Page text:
Boost logo

Boost :

From: Howard Hinnant (howard.hinnant_at_[hidden])
Date: 2006-03-16 18:33:07

On Mar 16, 2006, at 4:29 PM, Vaclav Vesely wrote:

> Howard, thank you very match for your suggestions. I didn't know
> about move semantics proposal so far.

My pleasure Vaclav. I think your code is close to optimum for what
can be achieved today, and indeed looks quite similar to what I put
into the CodeWarrior STL to simulate move semantics (before I had
language support to do it right). I well understand your desire to
see these kinds of optimizations today, as opposed to years from now.

> There are three related operation to optimize:
> template<typename Type>
> void move(Type& dst, Type& src)

You might consider calling this one move_assign. That gives you a
nice symmetry to your naming scheme.

> Default implementation for move is copy assignment. But for each
> type should be safe alternative implementation by swap. Maybe the
> swap could be good default implementation for types without trivial
> copy constructor. I can't imagine an example of a type with non-
> trivial constructor, where copy implementation would be more
> effective.

One example is pair<string, int>. :-( Admittedly this is because
pair doesn't have a swap and should (and I will do my best to see to
it that future std::pair does have swap -
n1856.html#20.2.3%20-%20Pairs ). But the example stands: Any class
that holds a heavy type where the designer neglected to give the
class a swap will be pessimized by a move_assign that swaps instead
of copies. I've also seen rather simple classes that are given copy
constructors when the compiler-generated copy constructor would have
been both trivial and correct. Admittedly that's a (performance)
bug, but I've seen it happen often enough. I think I'd stick with a
default implementation of copy assignment.

> template<typename Type>
> void move_construct(Type& dst, Type& src)
> Default implementation is copy construct. For classes with default
> constructor can be move effective to default construct and than
> swap. For specialize this function for 3rd party types (STL for
> example) it would be handy to be able to declare, that we prefer
> default-construct-swap alternative but to leave at compiler to
> decide if there is an default constructor and so if it's possible.
> Unfortunately I don't know, how to write has_default_constructor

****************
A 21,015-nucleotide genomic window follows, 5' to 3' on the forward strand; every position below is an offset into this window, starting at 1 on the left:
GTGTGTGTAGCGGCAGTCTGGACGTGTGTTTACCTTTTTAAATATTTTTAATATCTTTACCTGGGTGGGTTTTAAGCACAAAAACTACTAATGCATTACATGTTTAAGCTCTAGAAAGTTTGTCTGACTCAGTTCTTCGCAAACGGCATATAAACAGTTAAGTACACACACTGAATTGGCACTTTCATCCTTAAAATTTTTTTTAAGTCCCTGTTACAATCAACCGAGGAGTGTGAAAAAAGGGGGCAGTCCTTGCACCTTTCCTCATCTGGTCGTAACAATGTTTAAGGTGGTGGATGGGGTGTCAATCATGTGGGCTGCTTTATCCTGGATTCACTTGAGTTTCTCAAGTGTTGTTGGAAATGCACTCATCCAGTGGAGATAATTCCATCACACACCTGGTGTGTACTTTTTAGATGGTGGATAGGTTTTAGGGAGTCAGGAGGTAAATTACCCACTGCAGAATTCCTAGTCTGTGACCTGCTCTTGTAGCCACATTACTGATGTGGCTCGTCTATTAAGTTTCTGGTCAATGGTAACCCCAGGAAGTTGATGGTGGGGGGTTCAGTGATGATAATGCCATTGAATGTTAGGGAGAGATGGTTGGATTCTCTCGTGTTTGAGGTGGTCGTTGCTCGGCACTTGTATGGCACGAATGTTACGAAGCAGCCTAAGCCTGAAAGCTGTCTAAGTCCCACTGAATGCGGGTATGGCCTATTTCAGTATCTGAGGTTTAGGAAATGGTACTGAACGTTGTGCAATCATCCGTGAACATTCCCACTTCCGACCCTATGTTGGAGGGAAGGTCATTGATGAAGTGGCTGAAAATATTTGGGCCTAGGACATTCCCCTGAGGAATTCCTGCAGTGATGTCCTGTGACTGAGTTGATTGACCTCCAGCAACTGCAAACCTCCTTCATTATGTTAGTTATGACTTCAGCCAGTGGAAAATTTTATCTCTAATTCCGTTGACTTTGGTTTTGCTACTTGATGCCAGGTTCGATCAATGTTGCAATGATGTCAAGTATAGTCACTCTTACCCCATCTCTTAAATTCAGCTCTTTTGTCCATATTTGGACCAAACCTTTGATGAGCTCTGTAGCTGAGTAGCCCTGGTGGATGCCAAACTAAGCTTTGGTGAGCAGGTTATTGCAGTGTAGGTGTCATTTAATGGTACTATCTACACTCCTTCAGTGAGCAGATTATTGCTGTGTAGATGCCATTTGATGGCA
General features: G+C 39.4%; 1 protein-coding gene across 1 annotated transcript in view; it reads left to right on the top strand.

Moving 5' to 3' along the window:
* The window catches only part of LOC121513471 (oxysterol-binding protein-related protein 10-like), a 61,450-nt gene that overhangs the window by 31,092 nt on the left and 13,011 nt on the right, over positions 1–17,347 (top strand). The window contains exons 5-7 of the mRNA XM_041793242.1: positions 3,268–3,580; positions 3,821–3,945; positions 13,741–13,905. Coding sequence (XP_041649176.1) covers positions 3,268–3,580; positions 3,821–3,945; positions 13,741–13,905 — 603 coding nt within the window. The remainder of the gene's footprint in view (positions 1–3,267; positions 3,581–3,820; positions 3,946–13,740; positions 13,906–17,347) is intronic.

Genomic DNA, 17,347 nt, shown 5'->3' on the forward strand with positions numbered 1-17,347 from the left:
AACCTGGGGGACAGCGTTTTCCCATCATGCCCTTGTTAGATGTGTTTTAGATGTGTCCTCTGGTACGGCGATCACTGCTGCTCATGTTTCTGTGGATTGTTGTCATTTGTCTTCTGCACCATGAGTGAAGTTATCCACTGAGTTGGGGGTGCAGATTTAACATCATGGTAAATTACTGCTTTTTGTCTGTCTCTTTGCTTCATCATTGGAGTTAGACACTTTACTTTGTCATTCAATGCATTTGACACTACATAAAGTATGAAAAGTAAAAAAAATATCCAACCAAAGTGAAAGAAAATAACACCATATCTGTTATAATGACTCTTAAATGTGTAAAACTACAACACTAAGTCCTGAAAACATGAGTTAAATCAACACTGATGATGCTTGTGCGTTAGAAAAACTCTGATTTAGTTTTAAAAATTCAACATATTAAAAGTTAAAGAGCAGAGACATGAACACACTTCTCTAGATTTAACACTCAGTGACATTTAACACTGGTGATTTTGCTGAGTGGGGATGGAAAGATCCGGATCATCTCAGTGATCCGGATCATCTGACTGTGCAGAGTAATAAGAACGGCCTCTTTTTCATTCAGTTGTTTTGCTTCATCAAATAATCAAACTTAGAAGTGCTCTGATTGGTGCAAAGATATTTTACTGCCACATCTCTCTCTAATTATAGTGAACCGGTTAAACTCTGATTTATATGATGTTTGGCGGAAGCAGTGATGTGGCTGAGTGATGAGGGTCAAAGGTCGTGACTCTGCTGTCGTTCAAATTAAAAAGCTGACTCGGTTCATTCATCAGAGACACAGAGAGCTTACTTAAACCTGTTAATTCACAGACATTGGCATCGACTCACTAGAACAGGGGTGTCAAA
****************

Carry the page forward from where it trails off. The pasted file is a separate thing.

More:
> trait. I tried to use concept_check but it seems to be a wrong way.
> Maybe it's not possible without help from compiler. Any idea?

Sorry, I'm afraid I don't have any ideas short of compiler help.
Other reasonable optimizations (for some classes) are a memcpy
followed by memset the source to 0 (or equivalent). This is just a
documentation suggestion for you, not a recommendation for you to
make that the default. Some classes are specifically designed to
default construct (or otherwise have a valid state) with all bits 0
(one of my favorite std::string implementations was designed with
this in mind. ;-) Also for empty allocators, probably every
std::vector could use that technique).

> In the attached test there is a trait "use_swap_for_move" and
> "use_swap_for_move_construct". The first is false by default, the
> second takes over the value of the first. Thus it's possible to
> change implementation of all three functions by specializing only
> the "use_swap_for_move" trait (typical usage). But for non-default-
> constructible types it's possible to change only the implementation
> of the move function.

You've got a convenience - performance tradeoff going here. What you
have seems most convenient. However the memcpy/memset algorithm,
especially if it doesn't actually call memcpy and memset, is going to
be faster than default construct then swap for some types. Perhaps
that just adds up to a documentation issue? As an example:

// assume vector is a friend, empty allocator assumed
template <class T>
void move_construct(std::vector<T>& dst, std::vector<T>& src)
     dst.begin_ = src.begin_;
     dst.end_ = src. end_;
     dst.last_ = src. last_;
     src.begin_ = 0;
     src.end_ = 0;
     src.last_ = 0;

3 reads, 6 writes.


template <class T>
void move_construct(std::vector<T>& dst, std::vector<T>& src)
     // default construct dst
     dst.begin_ = 0;
     dst.end_ = 0;
     dst.last_ = 0;
     // swap src, dst
     tmp.begin_ = src.begin_;
     tmp.end_ = src. end_;
     tmp.last_ = src. last_;
     src.begin_ = dst.begin_;
     src.end_ = dst.end_;
     src.last_ = dst.last_;
     dst.begin_ = tmp.begin_;
     dst.end_ = tmp.end_;
     dst.last_ = tmp.last_;

9 reads, 12 writes, which looks over 2x slower.

With luck your optimizer might store all three words of tmp in
registers (on a sufficiently register-rich platform) and that would
bring your cost down to:

6 reads, 9 writes, which is still at least 50% slower than the memcpy/
memset algorithm.

Good luck with your library. I hope to make it obsolete in C++0X! :-)


Boost list run by bdawes at, gregod at, cpdaniel at, john at